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Martin Seligman’s Learned Helplessness Theory ..

Hiroto, D.S. (1974). Locus of control and learned helplessness. , 102, 187-193.

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Start studying Ch 10: Learned Helplessness

The Seligman group believed that learned helplessness in animals was analogous to human depression, but there are other ways to interpret the animals' mental states. Pratt (1980) suggested that Seligman et al.'s dogs acted more like trauma victims than depressed people. A possible analogy is post-traumatic stress disorder, as described in the American Psychiatric Association (1987). For example, political prisoners are often immobilized and tortured with electric shocks, much like Seligman et al.'s procedure with dogs. As in post-traumatic stress disorder, the dogs may have been debilitated by anxiety or paralyzed by terror. Another possibility is that the dogs did learn that shocks in the lab were inescapable and that efforts to try to escape subsequent escapable shock were futile. Even if this third explanation were correct, it would have little in common with depression, which is characterized by sadness and pessimism.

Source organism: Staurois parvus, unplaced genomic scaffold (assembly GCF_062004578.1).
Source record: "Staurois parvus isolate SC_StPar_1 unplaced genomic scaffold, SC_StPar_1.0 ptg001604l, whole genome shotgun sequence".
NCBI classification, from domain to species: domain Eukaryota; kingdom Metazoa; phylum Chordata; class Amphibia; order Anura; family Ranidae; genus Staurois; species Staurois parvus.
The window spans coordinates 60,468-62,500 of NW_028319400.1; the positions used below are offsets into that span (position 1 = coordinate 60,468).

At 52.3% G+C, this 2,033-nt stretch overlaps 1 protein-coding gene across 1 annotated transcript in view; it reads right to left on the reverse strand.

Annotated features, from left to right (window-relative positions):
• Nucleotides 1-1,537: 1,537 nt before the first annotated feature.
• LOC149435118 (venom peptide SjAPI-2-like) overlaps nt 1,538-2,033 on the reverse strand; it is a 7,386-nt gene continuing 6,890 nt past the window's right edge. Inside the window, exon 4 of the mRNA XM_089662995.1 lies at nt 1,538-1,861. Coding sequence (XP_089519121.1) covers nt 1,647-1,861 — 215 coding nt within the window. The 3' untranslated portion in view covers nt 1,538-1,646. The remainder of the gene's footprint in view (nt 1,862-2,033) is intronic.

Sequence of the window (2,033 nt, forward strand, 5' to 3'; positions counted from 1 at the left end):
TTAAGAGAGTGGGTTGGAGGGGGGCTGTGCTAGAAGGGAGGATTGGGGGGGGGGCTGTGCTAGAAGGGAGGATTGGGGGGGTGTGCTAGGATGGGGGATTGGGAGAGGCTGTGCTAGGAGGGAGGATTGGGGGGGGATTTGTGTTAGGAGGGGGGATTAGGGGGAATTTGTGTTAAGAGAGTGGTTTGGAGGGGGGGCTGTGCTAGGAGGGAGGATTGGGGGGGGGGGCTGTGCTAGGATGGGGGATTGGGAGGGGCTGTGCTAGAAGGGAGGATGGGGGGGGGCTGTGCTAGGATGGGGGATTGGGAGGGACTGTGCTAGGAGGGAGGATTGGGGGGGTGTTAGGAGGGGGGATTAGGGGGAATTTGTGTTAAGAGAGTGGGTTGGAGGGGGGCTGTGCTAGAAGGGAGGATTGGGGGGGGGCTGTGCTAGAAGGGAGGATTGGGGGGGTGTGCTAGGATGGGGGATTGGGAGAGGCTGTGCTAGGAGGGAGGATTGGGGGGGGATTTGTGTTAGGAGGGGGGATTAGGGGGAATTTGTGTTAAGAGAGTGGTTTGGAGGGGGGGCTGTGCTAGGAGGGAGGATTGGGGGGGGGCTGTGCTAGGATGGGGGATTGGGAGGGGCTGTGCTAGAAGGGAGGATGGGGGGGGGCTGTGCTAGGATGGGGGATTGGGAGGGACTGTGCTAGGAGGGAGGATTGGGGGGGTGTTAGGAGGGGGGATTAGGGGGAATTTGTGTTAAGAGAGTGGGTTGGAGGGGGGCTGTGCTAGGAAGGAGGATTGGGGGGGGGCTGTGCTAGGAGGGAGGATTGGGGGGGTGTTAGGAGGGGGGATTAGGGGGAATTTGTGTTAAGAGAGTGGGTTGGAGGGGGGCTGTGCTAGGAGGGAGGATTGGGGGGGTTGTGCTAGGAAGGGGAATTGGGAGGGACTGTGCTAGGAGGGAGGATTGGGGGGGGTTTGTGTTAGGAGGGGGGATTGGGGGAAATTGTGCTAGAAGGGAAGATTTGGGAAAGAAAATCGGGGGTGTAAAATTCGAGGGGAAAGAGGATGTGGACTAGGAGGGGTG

Impaired performance by adult humans: Learned helplessness or wrong hypotheses